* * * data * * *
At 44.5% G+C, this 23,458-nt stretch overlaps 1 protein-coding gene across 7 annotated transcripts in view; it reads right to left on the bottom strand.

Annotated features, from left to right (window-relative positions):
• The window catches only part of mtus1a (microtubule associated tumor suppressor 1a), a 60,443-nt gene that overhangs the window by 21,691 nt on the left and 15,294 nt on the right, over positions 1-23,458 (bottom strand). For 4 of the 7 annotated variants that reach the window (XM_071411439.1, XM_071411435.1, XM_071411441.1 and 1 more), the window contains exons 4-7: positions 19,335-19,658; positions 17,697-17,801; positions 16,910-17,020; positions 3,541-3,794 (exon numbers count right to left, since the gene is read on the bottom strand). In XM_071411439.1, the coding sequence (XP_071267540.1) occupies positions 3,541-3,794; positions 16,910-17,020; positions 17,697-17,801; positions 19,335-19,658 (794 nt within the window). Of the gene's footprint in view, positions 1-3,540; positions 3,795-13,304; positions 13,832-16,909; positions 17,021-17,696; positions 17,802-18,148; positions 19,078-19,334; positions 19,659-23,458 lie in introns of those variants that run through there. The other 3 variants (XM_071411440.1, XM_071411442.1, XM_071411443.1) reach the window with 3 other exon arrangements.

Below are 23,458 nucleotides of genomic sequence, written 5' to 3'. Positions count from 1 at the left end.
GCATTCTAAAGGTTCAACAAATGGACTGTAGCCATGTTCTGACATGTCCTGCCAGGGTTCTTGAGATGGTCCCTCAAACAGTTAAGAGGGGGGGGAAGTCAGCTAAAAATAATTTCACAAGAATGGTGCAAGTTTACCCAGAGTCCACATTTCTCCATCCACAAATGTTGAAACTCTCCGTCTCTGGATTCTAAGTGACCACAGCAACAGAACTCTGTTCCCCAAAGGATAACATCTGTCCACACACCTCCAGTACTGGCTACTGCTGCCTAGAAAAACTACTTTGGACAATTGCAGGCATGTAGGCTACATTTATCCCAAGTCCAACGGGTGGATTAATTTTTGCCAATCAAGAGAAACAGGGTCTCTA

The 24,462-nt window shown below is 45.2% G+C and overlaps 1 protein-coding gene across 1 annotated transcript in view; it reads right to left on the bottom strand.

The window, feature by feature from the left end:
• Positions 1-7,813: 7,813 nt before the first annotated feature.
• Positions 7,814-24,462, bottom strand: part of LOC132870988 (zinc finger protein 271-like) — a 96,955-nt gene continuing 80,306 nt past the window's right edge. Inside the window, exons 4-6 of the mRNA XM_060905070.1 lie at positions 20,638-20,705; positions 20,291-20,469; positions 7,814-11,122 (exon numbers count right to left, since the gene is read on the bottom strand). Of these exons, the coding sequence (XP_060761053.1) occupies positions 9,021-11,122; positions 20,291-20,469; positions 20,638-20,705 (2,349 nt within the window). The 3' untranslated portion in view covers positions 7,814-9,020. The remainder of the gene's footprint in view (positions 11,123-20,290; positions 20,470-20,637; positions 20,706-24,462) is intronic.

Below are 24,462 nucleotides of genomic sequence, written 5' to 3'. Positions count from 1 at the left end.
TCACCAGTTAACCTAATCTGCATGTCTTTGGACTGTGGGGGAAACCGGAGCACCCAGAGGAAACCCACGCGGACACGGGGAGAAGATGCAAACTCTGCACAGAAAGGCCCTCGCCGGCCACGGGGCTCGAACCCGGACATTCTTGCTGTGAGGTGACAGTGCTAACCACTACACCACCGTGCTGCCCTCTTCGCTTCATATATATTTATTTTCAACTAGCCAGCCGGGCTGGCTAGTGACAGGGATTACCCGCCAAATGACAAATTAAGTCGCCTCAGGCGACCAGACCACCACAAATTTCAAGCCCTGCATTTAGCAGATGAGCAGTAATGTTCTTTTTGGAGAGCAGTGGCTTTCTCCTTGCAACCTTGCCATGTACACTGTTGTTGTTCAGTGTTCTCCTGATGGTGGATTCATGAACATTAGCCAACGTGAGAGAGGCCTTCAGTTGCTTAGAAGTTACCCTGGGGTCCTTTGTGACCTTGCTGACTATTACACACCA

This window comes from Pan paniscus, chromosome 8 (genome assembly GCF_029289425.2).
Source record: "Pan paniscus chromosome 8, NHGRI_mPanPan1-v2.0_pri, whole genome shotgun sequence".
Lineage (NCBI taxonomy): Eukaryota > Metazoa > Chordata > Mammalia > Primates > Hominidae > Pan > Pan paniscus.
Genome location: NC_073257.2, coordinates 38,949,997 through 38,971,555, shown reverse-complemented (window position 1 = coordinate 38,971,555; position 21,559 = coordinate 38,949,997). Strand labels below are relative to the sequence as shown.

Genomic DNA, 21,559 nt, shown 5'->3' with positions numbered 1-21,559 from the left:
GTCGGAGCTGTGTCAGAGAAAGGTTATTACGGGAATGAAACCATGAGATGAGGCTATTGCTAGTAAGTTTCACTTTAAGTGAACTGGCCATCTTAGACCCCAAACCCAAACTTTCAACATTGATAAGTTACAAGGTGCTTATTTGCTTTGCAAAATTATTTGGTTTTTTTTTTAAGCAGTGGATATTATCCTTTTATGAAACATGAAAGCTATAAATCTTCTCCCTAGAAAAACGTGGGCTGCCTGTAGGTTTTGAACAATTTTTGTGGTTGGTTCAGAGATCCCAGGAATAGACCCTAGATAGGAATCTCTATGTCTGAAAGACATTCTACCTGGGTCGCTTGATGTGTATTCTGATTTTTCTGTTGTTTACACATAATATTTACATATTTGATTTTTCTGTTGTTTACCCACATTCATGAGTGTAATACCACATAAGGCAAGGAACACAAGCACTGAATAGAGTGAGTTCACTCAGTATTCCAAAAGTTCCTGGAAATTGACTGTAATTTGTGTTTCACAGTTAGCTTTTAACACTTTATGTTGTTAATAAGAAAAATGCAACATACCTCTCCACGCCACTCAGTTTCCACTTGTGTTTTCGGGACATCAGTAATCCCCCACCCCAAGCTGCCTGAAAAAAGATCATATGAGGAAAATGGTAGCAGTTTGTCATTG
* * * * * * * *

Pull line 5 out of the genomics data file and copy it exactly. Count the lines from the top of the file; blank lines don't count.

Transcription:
GCATTCTAAAGGTTCAACAAATGGACTGTAGCCATGTTCTGACATGTCCTGCCAGGGTTCTTGAGATGGTCCCTCAAACAGTTAAGAGGGGGGGGAAGTCAGCTAAAAATAATTTCACAAGAATGGTGCAAGTTTACCCAGAGTCCACATTTCTCCATCCACAAATGTTGAAACTCTCCGTCTCTGGATTCTAAGTGACCACAGCAACAGAACTCTGTTCCCCAAAGGATAACATCTGTCCACACACCTCCAGTACTGGCTACTGCTGCCTAGAAAAACTACTTTGGACAATTGCAGGCATGTAGGCTACATTTATCCCAAGTCCAACGGGTGGATTAATTTTTGCCAATCAAGAGAAACAGGGTCTCTA